Situated in the Lake District National Park, Cumbria, Scafell Pike is the highest mountain in England (UK National Grid reference NY215072 ). The mountain has been owned by the National Trust since 1920 when it was donated to them by Lord Leconfield, and thus garentee freedom of access.
There are many walking routes to the summit of Scafell Pike. These are best grouped together by their starting
points. Those looking for more advanced scrambling or climbing routes should seek specialist guides books.
The Lingmell Gill Path or Brown Tongue Route (4 Km / 2.5 miles, height gain 910m, Starting at
The Lingmell Gill path offers the shortest route to the summit of Scafell Pike, though should be thought no less
strenuous for this fact. The path starts at the National Trust Campsite, Wasdale Head, following the course of
Lingmell Gill, crossing it three times; the first on a wide bridge suitable for cars, the next time by a footbridge,
and the final time at a ford. Having crossed the ford, the path ascends moraine of Brown Tongue to Hollow Stones,
before climbing steeply up to the pass of Mickledore where one turns north east past a stretcher box to the summit
cairn. On a clear day there are good views of "The Screes" dropping down into the deep Wast Water.
The Corridor Route (6 Km / 3.75 miles, height gain 910m, starting at
This route starts at Wasdale Head and passes through Burnthwaite Farm following an old pony trail up to the pass of
Sty Head and home of a second emergency stretcher box. (This point can also be reach from Seathwaite at the head of
Borrowdale, or via a traverse of Kirk Fell and Great Gable.) From the busy hub of paths at the stretcher box, walk
east a short distance, dropping down a little to the right to pick up the "Corridor Route" path that traverse the
north western slopes of Great End and the Scafell Pike ridge, cutting across various gullies as it climbs steadily
towards Lingmell. It it possible here to continue the traverse toward Hollow Stones, Brown Tongue, and descend via
Lingmell Gill. Instead, look out for the path that climbs to the col between Broad Crag and Scafell Pike. This path is clear on the ground, but is not in the same place as the public footpath marked in red on the O/S 1:50,000 maps,
and in green on the O/S 1:25,000, but by the smaller black dashed line close the stream that also follows the fold
of the col. Having reached the col, follow the narrow ridge south westward to the summit.
Grains Gill and Esk Hause (6.4 Km / 4 miles, height gain 890m, Starting at
The route starts at Seathwaite where there is adequate parking along side the road. Walk south through the farm yard and follow the bridle track alongside the River Derwent signposted Esk Hause and Sty Head. A little after a kilometre the River Derwent splits into its two tributaries; Styhead Gill and Grains Gill. Stuck on the eastern bank, the bridleway follows Grains Gill the short distance to Stockley Bridge. Once across the picturesque bridge and beneath Seathwaite Fell, the bridleway seeks out Styhead Gill and once above Taylorgill Force Falls, hugs its bank up to Styhead Tarn and Sty Head from where the Corridor Route can be followed to the summit (or used as a return route). However, by following the footpath from Stockley Bridge alongside Grains Gill one eventually ascends to a path that traverses beneath the hulk of Great End (910m). At this junction, head south-eastwards to the pass of Esk Hause. From here, head westward to Calf Cove and climb to the col between Great End (now to the north) and Ill Crag (to the south). Traverse Ill Crag and Broad Crag, being careful not to mislay the path in cloudy weather, before descending into another col before the final ascent up Scafell Pike’s northeast ridge.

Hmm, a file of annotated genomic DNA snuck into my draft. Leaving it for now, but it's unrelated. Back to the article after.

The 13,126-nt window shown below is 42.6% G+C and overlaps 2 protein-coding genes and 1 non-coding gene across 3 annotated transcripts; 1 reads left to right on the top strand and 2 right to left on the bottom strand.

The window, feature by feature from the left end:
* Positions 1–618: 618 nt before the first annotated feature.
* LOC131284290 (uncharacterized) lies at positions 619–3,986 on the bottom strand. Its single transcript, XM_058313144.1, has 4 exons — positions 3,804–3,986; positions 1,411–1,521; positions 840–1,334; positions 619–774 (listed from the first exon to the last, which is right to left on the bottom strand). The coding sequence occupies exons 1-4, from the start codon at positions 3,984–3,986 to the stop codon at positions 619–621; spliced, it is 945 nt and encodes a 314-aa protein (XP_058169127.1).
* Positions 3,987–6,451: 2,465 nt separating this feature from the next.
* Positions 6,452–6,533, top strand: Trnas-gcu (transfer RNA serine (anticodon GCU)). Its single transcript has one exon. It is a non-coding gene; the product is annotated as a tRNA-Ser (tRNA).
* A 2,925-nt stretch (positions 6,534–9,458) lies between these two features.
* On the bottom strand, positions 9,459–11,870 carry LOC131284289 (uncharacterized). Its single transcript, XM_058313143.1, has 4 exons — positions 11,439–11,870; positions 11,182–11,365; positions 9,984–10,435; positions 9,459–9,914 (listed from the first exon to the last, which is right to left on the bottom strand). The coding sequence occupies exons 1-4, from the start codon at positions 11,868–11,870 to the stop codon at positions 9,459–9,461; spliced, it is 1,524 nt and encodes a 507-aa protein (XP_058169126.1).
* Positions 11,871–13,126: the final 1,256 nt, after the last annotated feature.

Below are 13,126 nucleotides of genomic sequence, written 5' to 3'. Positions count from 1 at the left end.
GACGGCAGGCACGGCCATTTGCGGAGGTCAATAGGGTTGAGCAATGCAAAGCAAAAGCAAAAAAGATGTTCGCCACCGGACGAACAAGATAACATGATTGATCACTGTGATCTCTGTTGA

For a wider portal to public transport within the UK check out UK Public Transport Information.
Youth Hostels - For further information, visit www.yha.org.uk.
Bed & Breakfast, Guest Houses and Hotels - These are plentiful, try the following websites;
Ordnance Survey produce both a 1:50,000 Landranger and a 1:25,000 Explorer OL map of the region:
The 1:50,000 is sheet 89 "West Cumbria, Cockermouth & Wast Water"
The 1:25,000 is sheet OL6 "The English Lakes: SW area, Coniston, Ulverston & Barrow-in-Furness" covers Scafell Pike and approaches from the south. Sheet OL4 "The English Lakes: NW area, Keswick, Cockermouth & Wigton" is also required for those routes approaching from the north.
The 1:25,000 Explorer maps are prefered as they show additional detail such a fence and wall lines which make it much easier to route find.
For an on-line, scaleable map plus aeriel photo, visit MultiMap.
The Wasdale Web Information & Inspiration for the Wasdale valley and surrounding area of the English Lake District. Includes links for accomodation, webcams, guides, etc.
Go Lakes The official website of Cumbria Tourism.
The Lake District National Park Authority The Lake District National Park is the largest in England, covering fells, lakes, villages, towns and beaches. We look after this unique area, encouraging people to enjoy and understand its beauty and helping those who live and work here.